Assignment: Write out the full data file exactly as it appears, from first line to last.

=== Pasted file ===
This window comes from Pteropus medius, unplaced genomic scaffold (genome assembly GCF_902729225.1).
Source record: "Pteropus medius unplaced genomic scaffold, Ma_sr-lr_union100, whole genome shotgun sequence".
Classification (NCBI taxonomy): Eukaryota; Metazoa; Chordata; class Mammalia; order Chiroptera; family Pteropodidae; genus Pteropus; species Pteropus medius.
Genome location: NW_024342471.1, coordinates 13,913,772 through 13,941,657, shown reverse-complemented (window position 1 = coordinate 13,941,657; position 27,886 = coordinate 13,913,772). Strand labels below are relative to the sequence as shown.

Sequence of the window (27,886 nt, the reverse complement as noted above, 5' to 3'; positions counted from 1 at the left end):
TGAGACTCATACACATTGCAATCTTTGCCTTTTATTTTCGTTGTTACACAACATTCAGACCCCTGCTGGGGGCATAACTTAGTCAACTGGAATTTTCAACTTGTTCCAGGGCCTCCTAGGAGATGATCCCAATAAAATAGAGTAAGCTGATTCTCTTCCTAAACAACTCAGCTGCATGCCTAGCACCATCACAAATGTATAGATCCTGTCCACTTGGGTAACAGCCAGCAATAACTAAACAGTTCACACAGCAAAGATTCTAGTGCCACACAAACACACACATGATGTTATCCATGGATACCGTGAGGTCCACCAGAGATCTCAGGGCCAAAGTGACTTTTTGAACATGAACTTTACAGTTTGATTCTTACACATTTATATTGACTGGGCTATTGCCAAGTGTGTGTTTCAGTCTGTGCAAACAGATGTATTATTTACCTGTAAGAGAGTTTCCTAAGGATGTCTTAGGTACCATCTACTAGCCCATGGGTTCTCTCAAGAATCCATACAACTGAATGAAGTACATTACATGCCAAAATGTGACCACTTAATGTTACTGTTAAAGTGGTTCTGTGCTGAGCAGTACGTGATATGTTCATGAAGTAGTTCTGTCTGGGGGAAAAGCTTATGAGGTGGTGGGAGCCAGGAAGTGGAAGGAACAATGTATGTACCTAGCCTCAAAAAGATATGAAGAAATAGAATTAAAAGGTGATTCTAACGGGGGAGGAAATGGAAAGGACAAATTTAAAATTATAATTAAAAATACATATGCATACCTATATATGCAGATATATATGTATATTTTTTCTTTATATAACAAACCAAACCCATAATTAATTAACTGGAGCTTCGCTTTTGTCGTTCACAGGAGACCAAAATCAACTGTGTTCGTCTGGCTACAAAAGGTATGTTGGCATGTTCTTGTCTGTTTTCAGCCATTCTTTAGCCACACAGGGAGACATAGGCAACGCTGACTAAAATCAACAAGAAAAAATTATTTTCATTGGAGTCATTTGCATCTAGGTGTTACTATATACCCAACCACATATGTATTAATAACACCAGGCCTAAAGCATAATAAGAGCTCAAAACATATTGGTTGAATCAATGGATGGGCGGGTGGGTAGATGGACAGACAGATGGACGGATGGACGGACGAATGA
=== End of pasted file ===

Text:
This window comes from Pteropus medius, unplaced genomic scaffold (genome assembly GCF_902729225.1).
Source record: "Pteropus medius unplaced genomic scaffold, Ma_sr-lr_union100, whole genome shotgun sequence".
Classification (NCBI taxonomy): Eukaryota; Metazoa; Chordata; class Mammalia; order Chiroptera; family Pteropodidae; genus Pteropus; species Pteropus medius.
Genome location: NW_024342471.1, coordinates 13,913,772 through 13,941,657, shown reverse-complemented (window position 1 = coordinate 13,941,657; position 27,886 = coordinate 13,913,772). Strand labels below are relative to the sequence as shown.

Sequence of the window (27,886 nt, the reverse complement as noted above, 5' to 3'; positions counted from 1 at the left end):
TGAGACTCATACACATTGCAATCTTTGCCTTTTATTTTCGTTGTTACACAACATTCAGACCCCTGCTGGGGGCATAACTTAGTCAACTGGAATTTTCAACTTGTTCCAGGGCCTCCTAGGAGATGATCCCAATAAAATAGAGTAAGCTGATTCTCTTCCTAAACAACTCAGCTGCATGCCTAGCACCATCACAAATGTATAGATCCTGTCCACTTGGGTAACAGCCAGCAATAACTAAACAGTTCACACAGCAAAGATTCTAGTGCCACACAAACACACACATGATGTTATCCATGGATACCGTGAGGTCCACCAGAGATCTCAGGGCCAAAGTGACTTTTTGAACATGAACTTTACAGTTTGATTCTTACACATTTATATTGACTGGGCTATTGCCAAGTGTGTGTTTCAGTCTGTGCAAACAGATGTATTATTTACCTGTAAGAGAGTTTCCTAAGGATGTCTTAGGTACCATCTACTAGCCCATGGGTTCTCTCAAGAATCCATACAACTGAATGAAGTACATTACATGCCAAAATGTGACCACTTAATGTTACTGTTAAAGTGGTTCTGTGCTGAGCAGTACGTGATATGTTCATGAAGTAGTTCTGTCTGGGGGAAAAGCTTATGAGGTGGTGGGAGCCAGGAAGTGGAAGGAACAATGTATGTACCTAGCCTCAAAAAGATATGAAGAAATAGAATTAAAAGGTGATTCTAACGGGGGAGGAAATGGAAAGGACAAATTTAAAATTATAATTAAAAATACATATGCATACCTATATATGCAGATATATATGTATATTTTTTCTTTATATAACAAACCAAACCCATAATTAATTAACTGGAGCTTCGCTTTTGTCGTTCACAGGAGACCAAAATCAACTGTGTTCGTCTGGCTACAAAAGGTATGTTGGCATGTTCTTGTCTGTTTTCAGCCATTCTTTAGCCACACAGGGAGACATAGGCAACGCTGACTAAAATCAACAAGAAAAAATTATTTTCATTGGAGTCATTTGCATCTAGGTGTTACTATATACCCAACCACATATGTATTAATAACACCAGGCCTAAAGCATAATAAGAGCTCAAAACATATTGGTTGAATCAATGGATGGGCGGGTGGGTAGATGGACAGACAGATGGACGGATGGACGGACGAATGA